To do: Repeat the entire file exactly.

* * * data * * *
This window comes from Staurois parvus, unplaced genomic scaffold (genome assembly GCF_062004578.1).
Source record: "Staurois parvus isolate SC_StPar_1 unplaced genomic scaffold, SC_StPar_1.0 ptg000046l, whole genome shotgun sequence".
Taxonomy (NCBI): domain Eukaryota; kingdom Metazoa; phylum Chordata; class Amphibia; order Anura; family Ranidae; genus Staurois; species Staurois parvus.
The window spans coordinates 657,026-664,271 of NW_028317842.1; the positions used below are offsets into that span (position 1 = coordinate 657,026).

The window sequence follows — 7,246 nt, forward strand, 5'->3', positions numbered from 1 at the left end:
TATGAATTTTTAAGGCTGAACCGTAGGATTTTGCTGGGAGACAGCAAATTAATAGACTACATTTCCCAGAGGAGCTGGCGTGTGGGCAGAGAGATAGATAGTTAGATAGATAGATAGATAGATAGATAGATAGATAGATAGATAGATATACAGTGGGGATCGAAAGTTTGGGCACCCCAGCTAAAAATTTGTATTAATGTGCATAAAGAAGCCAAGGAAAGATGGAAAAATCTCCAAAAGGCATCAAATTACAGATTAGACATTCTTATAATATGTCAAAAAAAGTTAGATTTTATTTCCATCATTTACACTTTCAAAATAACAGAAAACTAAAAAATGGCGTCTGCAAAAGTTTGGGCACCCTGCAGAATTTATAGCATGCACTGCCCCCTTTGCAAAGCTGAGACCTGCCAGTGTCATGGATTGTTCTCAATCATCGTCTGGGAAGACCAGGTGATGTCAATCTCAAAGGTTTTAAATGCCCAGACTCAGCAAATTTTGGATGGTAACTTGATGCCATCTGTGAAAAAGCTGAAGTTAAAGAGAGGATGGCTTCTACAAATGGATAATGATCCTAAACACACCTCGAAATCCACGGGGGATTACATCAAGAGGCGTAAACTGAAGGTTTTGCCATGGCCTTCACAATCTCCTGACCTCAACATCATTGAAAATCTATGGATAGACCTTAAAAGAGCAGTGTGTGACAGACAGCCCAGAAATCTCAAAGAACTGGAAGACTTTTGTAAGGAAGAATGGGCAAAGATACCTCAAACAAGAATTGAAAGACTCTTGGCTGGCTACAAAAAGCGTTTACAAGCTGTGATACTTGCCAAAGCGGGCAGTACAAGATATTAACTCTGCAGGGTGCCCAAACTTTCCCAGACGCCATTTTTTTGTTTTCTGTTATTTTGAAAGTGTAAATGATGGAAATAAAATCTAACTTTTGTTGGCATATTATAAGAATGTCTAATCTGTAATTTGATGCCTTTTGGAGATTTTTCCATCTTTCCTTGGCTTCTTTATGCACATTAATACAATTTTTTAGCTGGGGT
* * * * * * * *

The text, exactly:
This window comes from Staurois parvus, unplaced genomic scaffold (genome assembly GCF_062004578.1).
Source record: "Staurois parvus isolate SC_StPar_1 unplaced genomic scaffold, SC_StPar_1.0 ptg000046l, whole genome shotgun sequence".
Taxonomy (NCBI): domain Eukaryota; kingdom Metazoa; phylum Chordata; class Amphibia; order Anura; family Ranidae; genus Staurois; species Staurois parvus.
The window spans coordinates 657,026-664,271 of NW_028317842.1; the positions used below are offsets into that span (position 1 = coordinate 657,026).

The window sequence follows — 7,246 nt, forward strand, 5'->3', positions numbered from 1 at the left end:
TATGAATTTTTAAGGCTGAACCGTAGGATTTTGCTGGGAGACAGCAAATTAATAGACTACATTTCCCAGAGGAGCTGGCGTGTGGGCAGAGAGATAGATAGTTAGATAGATAGATAGATAGATAGATAGATAGATAGATAGATAGATATACAGTGGGGATCGAAAGTTTGGGCACCCCAGCTAAAAATTTGTATTAATGTGCATAAAGAAGCCAAGGAAAGATGGAAAAATCTCCAAAAGGCATCAAATTACAGATTAGACATTCTTATAATATGTCAAAAAAAGTTAGATTTTATTTCCATCATTTACACTTTCAAAATAACAGAAAACTAAAAAATGGCGTCTGCAAAAGTTTGGGCACCCTGCAGAATTTATAGCATGCACTGCCCCCTTTGCAAAGCTGAGACCTGCCAGTGTCATGGATTGTTCTCAATCATCGTCTGGGAAGACCAGGTGATGTCAATCTCAAAGGTTTTAAATGCCCAGACTCAGCAAATTTTGGATGGTAACTTGATGCCATCTGTGAAAAAGCTGAAGTTAAAGAGAGGATGGCTTCTACAAATGGATAATGATCCTAAACACACCTCGAAATCCACGGGGGATTACATCAAGAGGCGTAAACTGAAGGTTTTGCCATGGCCTTCACAATCTCCTGACCTCAACATCATTGAAAATCTATGGATAGACCTTAAAAGAGCAGTGTGTGACAGACAGCCCAGAAATCTCAAAGAACTGGAAGACTTTTGTAAGGAAGAATGGGCAAAGATACCTCAAACAAGAATTGAAAGACTCTTGGCTGGCTACAAAAAGCGTTTACAAGCTGTGATACTTGCCAAAGCGGGCAGTACAAGATATTAACTCTGCAGGGTGCCCAAACTTTCCCAGACGCCATTTTTTTGTTTTCTGTTATTTTGAAAGTGTAAATGATGGAAATAAAATCTAACTTTTGTTGGCATATTATAAGAATGTCTAATCTGTAATTTGATGCCTTTTGGAGATTTTTCCATCTTTCCTTGGCTTCTTTATGCACATTAATACAATTTTTTAGCTGGGGT